Juan BuisDigital Culture Reporter
Juan Buis is TNW's Digital Culture Reporter, and you should click here. Juan Buis is TNW's Digital Culture Reporter, and you should click here.
As we’re nearing the end of 2016, social networks are bigger than ever. Billions of people in the world are connected through only a small amount of platforms — the biggest being Facebook, Twitter and Instagram, the last of which announced it passed 600 million monthly active users last week.
Statistically, most of them are doing fine — but in a lot of other ways, it’s been a horrible year for social networks. Facebook is under scrutiny for its surging problem with fake news and Twitter can’t seem to find a way to battle harassment on its service.
More then ever, social networks need to take a step back and take a good look at their services, because the issues they’re facing are extremely serious.
As the world’s biggest social network, Facebook connects over 1.8 billion people with each other on a monthly basis. It’s a staggering number, but great power comes with great responsibility, especially if you’re feeding the eyeballs of so many people around the world.
One of the biggest complications the company faced over the last year is the rise of fake news — articles saying things like ‘Donald Trump did 9/11’. It’s like phishing — in some cases, it’s easy for a technologically literate person to spot a fake story in News Feed. But the biggest part of Facebook’s userbase won’t be able to.
It often happens that someone shares a link without checking the source, which can kickstart a flurry of shares within a matter of minutes. It even got to a point where fake stories were outperforming real news during the last months of the US election. And when millions of people rely on it for a big chunk of their daily news, that’s pretty scary.
The company, however, first denied responsibility for its content, proclaiming it didn’t see itself as a news or media company. Earlier this month, however, it announced a collaboration with third party fact checking services to investigate content flagged by users. When a link’s source is disputed by these services, a warning banner is added, but it doesn’t prohibit anyone from still sharing the content. The new system still has to prove itself, and it’ll be impossible for the fact checking team to process the millions of posts on Facebook every day.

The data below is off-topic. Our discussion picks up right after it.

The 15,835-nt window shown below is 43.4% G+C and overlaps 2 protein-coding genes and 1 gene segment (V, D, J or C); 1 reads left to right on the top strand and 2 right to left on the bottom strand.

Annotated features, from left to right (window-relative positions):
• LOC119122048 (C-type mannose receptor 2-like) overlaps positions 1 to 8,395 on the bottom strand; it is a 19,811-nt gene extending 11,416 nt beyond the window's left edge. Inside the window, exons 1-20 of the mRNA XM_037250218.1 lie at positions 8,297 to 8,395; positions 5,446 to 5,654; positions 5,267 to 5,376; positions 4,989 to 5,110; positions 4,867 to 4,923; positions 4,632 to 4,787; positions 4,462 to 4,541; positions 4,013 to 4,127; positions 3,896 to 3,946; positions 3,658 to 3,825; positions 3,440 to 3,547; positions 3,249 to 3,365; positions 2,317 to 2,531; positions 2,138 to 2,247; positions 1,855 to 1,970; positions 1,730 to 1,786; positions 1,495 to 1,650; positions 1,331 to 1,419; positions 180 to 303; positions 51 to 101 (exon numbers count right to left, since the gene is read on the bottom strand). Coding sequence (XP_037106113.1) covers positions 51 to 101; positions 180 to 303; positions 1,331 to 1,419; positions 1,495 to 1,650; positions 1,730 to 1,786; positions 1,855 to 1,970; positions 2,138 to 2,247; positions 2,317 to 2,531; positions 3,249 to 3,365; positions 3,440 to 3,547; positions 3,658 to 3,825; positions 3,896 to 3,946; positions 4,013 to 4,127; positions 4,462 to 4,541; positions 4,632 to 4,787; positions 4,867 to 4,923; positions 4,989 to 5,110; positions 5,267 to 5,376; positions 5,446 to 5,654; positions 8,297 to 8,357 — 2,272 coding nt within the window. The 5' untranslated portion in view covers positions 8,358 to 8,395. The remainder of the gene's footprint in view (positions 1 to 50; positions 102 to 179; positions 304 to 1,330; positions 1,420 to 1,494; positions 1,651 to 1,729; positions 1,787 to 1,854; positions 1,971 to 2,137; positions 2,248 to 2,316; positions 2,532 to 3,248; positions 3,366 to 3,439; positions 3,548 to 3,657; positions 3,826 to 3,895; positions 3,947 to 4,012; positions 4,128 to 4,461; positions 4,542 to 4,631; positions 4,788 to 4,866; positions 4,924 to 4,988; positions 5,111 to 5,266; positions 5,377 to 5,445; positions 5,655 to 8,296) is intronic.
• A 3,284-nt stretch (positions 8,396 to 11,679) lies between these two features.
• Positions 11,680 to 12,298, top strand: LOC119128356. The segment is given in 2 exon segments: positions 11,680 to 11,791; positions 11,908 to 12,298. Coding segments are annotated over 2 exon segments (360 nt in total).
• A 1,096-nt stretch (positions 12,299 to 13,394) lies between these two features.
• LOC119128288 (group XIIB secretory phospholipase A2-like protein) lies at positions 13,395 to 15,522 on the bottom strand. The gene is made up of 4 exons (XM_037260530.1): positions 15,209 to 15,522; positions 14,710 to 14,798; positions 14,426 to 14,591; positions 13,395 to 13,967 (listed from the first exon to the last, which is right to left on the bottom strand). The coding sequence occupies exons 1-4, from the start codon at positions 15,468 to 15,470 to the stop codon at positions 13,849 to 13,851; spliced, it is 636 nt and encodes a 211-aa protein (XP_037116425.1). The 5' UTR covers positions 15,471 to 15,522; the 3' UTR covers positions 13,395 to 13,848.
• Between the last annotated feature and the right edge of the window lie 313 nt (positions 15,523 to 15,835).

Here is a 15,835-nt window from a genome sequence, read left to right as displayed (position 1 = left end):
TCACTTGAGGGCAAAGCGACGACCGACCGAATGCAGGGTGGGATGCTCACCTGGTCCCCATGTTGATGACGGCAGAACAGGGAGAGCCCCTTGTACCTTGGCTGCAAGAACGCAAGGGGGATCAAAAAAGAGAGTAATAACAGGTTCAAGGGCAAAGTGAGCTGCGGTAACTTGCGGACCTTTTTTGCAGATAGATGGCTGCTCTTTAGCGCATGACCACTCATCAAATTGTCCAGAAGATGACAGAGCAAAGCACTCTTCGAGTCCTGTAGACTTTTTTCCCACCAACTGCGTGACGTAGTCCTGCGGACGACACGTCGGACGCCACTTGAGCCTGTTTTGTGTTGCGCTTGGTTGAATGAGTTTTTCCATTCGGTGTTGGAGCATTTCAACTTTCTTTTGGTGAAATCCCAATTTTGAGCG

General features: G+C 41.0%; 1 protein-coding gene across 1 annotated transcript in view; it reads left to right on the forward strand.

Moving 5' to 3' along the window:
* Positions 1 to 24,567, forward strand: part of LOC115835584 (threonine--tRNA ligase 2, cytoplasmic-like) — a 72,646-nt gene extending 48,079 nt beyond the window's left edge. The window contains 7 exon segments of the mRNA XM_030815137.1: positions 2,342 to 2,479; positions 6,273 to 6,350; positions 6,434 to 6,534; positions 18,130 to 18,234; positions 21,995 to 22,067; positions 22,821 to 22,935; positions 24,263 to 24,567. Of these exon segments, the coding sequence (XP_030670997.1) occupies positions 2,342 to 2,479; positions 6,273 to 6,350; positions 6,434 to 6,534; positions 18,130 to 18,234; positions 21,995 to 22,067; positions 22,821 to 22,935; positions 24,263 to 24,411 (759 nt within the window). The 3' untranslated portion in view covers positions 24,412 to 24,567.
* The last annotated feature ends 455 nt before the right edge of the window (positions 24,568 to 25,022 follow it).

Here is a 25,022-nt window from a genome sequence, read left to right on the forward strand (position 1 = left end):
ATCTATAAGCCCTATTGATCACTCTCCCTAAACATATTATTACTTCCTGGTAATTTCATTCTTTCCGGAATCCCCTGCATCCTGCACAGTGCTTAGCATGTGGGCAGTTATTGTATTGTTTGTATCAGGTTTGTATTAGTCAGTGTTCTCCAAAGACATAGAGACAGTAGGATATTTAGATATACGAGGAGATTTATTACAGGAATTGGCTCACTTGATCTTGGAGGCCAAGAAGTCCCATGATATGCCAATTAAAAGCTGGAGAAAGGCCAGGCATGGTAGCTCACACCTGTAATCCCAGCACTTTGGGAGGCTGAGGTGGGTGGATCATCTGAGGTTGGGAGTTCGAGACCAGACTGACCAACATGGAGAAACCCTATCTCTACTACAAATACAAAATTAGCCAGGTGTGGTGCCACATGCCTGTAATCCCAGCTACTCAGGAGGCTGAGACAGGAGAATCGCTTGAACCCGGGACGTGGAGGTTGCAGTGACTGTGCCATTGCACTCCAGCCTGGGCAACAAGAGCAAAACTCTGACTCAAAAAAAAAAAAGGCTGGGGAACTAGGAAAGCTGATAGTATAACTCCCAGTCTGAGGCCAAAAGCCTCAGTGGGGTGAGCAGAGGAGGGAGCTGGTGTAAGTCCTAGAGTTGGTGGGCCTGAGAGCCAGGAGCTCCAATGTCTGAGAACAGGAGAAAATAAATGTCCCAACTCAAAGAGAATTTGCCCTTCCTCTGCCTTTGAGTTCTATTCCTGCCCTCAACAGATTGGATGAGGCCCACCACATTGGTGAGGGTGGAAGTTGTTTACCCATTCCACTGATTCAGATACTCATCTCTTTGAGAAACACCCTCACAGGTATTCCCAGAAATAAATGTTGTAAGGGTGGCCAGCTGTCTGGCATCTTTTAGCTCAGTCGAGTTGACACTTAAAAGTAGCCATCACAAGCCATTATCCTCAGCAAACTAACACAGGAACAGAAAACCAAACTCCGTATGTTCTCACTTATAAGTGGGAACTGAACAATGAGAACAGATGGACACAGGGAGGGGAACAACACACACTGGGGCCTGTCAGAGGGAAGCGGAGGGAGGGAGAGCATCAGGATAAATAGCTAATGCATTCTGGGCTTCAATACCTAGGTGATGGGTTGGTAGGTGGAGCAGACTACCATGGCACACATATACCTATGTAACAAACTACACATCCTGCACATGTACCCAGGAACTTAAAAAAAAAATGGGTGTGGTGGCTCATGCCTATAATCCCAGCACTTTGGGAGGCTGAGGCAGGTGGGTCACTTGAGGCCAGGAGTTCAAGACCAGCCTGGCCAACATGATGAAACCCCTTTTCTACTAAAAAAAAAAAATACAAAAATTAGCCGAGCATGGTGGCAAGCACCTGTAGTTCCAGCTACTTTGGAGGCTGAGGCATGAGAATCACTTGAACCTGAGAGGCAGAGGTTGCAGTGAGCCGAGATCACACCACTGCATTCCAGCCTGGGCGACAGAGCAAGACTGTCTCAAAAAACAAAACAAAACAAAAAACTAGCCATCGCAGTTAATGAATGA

Facebook is in the sharing business — it can’t stop people from putting whatever they want on the platform, as any kind of censorship would always be frowned upon by some of its users. While the new system is a good start, there’s no guarantee it’ll fix the problem entirely.
But the enormous influence fake news can have shows it does have a responsibility to make sure its enormous community doesn’t get fed factually wrong information — if it can’t do that, users might flee to an alternative.
Twitter can be a great place just as often as it can be a horrible one. As a journalist, I spend more hours on the platform than I’d like to admit — it’s an amazing source for news and part of the community is a great place to be. But you don’t have to dive deep to find hate and discrimination on Twitter — and it’s getting worse.
Up until recently, actions to stop harassment have been on a per-case basis, the most notable example being when Breitbart blogger Milo Yiannopoulos got banned from the service after repeatedly harassing Ghostbusters actress Leslie Jones. It marked one of the few times the social network stepped up and changed something, but even though Yiannopoulos was one of the more prominent trolls, deleting one account isn’t going to fix the overall issue.
In November, Twitter announced a couple of features to target hateful messages, either by shielding an account from them by using ‘muted words’ or by reporting tweets containing ‘hate against race, religion, gender or orientation’. It’s another step in the right direction, and shows the company is willing to shake up things to be a better place for everyone. But it might not be enough.
It’s very easy to remain anonymous on Twitter, which makes it easy to say terrible things to people you don’t know. The platforms’ many racist and sexist users can easily lunge out and harass people they don’t like, with their true identity safely remaining in the dark.
And if the company doesn’t change something about that, it’s going to pose a serious threat to its existence.
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